Featured Image: “Super Hornet” by Ivan Sevic via Artstation

Project Trident Call for Articles: Stable Seas Wants Your Writing on Ocean Governance

By Curtis Bell

Submissions Due: July 13, 2020
Week Dates: July 20-24, 2020

Article Length: 1000-3000 words
Submit to: Content@cimsec.org

Stable Seas is partnering with CIMSEC to launch the latest Call for Articles of Project Trident to solicit writing on the impact of ocean governance on future international maritime security. Stable Seas, a program of One Earth Future, engages the international security community with novel research on illicit maritime activities such as piracy and armed robbery, trafficking and smuggling in persons, IUU (illegal/unregulated/unreported) fishing, and illicit trades in weapons, drugs, and other contraband. 

From the Sulu Sea to the Gulf of Aden, to the southern Caribbean and to the Gulf of Guinea, navies and maritime enforcement authorities are increasingly concerned about the threats posed at sea by terrorists, violent non-state actors, and even nation states that exploit similar methods. While counterterrorism strategy typically focuses on stopping activities on land, threatening organizations consistently use the maritime domain to transport weapons, raise funds through illicit activities, conduct piracy and kidnapping, and even launch attacks against soft maritime targets.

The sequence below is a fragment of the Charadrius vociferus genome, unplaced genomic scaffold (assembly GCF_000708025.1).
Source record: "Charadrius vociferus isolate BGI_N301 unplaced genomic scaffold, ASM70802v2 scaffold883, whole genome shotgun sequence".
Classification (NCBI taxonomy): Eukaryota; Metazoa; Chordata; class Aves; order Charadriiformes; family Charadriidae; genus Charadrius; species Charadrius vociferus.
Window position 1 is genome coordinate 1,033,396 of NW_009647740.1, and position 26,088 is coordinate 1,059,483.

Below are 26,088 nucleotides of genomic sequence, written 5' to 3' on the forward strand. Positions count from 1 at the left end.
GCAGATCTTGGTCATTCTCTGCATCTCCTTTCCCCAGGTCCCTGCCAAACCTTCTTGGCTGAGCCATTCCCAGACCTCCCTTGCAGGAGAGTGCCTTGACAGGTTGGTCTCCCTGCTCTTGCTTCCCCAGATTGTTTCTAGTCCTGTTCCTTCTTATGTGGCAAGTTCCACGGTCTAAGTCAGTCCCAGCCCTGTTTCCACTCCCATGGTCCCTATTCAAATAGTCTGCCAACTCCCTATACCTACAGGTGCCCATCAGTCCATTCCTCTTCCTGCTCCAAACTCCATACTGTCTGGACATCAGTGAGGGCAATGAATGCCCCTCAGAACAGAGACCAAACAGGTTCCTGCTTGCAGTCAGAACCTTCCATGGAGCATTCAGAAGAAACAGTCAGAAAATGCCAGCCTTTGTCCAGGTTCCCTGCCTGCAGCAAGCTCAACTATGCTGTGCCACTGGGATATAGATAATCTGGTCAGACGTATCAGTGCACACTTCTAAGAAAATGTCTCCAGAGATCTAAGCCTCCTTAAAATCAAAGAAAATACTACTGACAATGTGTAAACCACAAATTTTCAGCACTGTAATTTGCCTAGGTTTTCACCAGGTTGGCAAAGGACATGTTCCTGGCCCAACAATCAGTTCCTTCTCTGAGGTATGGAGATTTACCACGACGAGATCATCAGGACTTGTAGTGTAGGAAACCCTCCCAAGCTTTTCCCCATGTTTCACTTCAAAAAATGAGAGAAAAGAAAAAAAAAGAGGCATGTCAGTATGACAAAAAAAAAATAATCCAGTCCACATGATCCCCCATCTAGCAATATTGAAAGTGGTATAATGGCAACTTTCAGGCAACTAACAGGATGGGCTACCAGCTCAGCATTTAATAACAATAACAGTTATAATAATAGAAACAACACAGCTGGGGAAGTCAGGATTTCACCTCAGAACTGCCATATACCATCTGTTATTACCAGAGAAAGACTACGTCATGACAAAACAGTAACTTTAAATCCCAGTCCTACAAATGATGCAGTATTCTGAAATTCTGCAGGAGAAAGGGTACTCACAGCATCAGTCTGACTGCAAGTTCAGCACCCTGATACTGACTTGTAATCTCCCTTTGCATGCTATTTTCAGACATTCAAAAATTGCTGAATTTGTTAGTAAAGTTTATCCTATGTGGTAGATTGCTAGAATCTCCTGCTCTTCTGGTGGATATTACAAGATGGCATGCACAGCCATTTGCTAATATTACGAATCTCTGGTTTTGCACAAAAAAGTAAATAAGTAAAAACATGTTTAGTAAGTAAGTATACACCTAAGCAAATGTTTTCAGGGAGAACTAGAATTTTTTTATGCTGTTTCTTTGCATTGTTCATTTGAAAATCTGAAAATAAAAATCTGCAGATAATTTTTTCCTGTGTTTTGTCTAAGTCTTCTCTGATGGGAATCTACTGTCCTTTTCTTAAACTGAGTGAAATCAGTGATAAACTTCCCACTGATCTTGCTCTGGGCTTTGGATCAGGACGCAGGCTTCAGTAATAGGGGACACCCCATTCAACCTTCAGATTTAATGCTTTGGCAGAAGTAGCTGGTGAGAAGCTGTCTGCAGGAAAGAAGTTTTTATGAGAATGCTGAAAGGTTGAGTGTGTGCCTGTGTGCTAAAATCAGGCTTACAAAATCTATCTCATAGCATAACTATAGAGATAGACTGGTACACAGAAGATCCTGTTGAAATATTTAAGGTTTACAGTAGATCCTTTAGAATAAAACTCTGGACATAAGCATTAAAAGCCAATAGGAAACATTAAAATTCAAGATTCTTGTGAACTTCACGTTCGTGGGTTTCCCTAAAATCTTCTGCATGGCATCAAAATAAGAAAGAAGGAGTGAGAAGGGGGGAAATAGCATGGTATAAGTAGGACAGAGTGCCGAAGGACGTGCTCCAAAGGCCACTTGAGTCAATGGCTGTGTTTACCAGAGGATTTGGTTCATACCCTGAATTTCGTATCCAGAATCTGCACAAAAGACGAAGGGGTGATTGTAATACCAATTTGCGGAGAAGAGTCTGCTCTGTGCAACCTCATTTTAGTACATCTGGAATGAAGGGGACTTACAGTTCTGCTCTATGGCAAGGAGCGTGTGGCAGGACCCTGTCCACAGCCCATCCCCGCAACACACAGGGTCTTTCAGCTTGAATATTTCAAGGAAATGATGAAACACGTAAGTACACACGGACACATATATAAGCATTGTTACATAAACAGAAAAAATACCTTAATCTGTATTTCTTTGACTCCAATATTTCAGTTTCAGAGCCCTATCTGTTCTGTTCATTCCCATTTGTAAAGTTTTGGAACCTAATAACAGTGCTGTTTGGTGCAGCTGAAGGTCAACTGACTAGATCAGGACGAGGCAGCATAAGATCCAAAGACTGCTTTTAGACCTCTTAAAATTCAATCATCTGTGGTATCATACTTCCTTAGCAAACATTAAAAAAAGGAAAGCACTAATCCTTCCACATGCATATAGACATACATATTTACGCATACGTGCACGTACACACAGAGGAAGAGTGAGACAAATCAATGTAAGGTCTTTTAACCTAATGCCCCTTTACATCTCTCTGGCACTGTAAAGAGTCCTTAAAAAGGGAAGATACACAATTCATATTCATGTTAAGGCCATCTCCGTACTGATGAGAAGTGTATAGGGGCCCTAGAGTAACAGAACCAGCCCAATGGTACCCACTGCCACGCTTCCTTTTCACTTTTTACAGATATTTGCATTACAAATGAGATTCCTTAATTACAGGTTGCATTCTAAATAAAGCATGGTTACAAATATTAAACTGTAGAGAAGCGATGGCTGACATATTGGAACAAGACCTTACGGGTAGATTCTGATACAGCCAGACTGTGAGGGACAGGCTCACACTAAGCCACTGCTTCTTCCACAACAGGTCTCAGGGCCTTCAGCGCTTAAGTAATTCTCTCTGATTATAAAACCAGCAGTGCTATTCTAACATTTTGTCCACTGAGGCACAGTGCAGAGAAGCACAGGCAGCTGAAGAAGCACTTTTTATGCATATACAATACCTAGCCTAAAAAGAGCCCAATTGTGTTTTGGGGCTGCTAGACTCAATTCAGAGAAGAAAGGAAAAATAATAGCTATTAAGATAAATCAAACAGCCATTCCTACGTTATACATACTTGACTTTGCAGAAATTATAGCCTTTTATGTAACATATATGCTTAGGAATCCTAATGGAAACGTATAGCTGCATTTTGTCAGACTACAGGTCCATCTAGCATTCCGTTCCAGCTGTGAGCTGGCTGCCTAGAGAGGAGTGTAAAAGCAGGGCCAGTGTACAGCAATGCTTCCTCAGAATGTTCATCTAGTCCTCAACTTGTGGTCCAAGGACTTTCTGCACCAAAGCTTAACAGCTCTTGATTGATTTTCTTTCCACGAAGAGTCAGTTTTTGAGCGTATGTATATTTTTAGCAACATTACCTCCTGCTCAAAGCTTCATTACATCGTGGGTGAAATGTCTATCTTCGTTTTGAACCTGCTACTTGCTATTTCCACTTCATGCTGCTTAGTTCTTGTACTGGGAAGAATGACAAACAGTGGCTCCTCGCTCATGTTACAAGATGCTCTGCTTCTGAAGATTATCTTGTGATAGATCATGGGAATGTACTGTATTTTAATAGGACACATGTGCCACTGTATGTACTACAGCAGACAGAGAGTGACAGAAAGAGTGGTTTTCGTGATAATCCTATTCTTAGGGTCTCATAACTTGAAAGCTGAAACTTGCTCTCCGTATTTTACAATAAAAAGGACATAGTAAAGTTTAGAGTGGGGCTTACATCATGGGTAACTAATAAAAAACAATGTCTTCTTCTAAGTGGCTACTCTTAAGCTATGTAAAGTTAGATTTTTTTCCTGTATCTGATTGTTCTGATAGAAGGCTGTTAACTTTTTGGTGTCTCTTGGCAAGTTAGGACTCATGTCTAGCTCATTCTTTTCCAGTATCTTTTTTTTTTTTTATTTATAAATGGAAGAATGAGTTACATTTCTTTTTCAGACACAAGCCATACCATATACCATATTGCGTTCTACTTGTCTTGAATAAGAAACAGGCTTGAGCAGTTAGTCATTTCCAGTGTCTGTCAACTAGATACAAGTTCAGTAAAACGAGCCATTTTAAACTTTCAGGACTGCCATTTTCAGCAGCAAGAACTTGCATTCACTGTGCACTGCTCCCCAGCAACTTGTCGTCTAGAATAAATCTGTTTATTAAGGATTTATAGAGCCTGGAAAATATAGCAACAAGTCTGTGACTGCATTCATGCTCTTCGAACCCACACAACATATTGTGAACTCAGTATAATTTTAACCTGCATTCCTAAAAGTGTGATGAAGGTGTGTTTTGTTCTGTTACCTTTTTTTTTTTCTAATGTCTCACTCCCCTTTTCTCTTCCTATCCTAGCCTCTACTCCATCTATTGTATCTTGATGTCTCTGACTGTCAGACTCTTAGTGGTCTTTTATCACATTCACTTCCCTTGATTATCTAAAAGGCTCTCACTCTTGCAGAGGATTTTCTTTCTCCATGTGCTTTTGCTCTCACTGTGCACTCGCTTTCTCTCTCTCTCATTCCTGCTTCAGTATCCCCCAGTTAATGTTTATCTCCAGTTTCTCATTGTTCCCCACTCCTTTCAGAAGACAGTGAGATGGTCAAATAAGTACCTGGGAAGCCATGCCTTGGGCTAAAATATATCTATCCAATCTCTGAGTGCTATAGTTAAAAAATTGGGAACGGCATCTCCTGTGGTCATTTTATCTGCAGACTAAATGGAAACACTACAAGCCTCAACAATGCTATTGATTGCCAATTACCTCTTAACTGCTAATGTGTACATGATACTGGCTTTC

Ocean governance encompasses a broad spectrum of efforts aimed at maintaining good order on the seas while also preserving the seas themselves. Many authorities and efforts are concerned with illegal, unreported, and unregulated fishing that is depleting natural resources. Ocean conservation aims to protect threatened ecosystems critical to human sustenance, endangered species, and the well-being of the ocean itself. Legal theorists and maritime law enforcement authorities debate interpretations of legal regimes such as UNCLOS as they seek to manage their claims and navigate challenges to their authority. Law enforcement agencies of many stripes are enhancing their understanding of the maritime domain as criminal entities look to the world’s oceans with a sense of opportunity, whether to pursue drug trafficking, human trafficking, or black market arms dealing.